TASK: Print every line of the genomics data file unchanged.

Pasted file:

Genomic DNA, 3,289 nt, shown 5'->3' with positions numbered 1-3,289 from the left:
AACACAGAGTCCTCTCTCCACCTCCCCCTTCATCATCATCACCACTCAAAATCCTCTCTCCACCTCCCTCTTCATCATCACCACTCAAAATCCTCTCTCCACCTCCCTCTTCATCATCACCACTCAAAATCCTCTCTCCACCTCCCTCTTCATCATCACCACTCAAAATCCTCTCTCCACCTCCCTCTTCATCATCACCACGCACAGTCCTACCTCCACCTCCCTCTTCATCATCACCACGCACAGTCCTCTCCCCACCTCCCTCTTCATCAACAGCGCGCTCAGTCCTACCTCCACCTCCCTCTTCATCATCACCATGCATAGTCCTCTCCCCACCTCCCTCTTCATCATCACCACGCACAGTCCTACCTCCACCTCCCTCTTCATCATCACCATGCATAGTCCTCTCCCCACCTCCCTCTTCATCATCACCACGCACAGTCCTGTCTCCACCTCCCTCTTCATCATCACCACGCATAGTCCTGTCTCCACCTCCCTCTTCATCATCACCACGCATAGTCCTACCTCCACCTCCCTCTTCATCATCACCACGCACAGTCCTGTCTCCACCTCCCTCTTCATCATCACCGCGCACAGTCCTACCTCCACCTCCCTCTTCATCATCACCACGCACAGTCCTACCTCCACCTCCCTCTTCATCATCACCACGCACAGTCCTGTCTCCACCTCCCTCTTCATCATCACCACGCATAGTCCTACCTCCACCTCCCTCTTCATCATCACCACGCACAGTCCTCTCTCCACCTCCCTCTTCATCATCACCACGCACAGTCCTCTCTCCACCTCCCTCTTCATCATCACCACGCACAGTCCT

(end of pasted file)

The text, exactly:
Genomic DNA, 3,289 nt, shown 5'->3' with positions numbered 1-3,289 from the left:
AACACAGAGTCCTCTCTCCACCTCCCCCTTCATCATCATCACCACTCAAAATCCTCTCTCCACCTCCCTCTTCATCATCACCACTCAAAATCCTCTCTCCACCTCCCTCTTCATCATCACCACTCAAAATCCTCTCTCCACCTCCCTCTTCATCATCACCACTCAAAATCCTCTCTCCACCTCCCTCTTCATCATCACCACGCACAGTCCTACCTCCACCTCCCTCTTCATCATCACCACGCACAGTCCTCTCCCCACCTCCCTCTTCATCAACAGCGCGCTCAGTCCTACCTCCACCTCCCTCTTCATCATCACCATGCATAGTCCTCTCCCCACCTCCCTCTTCATCATCACCACGCACAGTCCTACCTCCACCTCCCTCTTCATCATCACCATGCATAGTCCTCTCCCCACCTCCCTCTTCATCATCACCACGCACAGTCCTGTCTCCACCTCCCTCTTCATCATCACCACGCATAGTCCTGTCTCCACCTCCCTCTTCATCATCACCACGCATAGTCCTACCTCCACCTCCCTCTTCATCATCACCACGCACAGTCCTGTCTCCACCTCCCTCTTCATCATCACCGCGCACAGTCCTACCTCCACCTCCCTCTTCATCATCACCACGCACAGTCCTACCTCCACCTCCCTCTTCATCATCACCACGCACAGTCCTGTCTCCACCTCCCTCTTCATCATCACCACGCATAGTCCTACCTCCACCTCCCTCTTCATCATCACCACGCACAGTCCTCTCTCCACCTCCCTCTTCATCATCACCACGCACAGTCCTCTCTCCACCTCCCTCTTCATCATCACCACGCACAGTCCT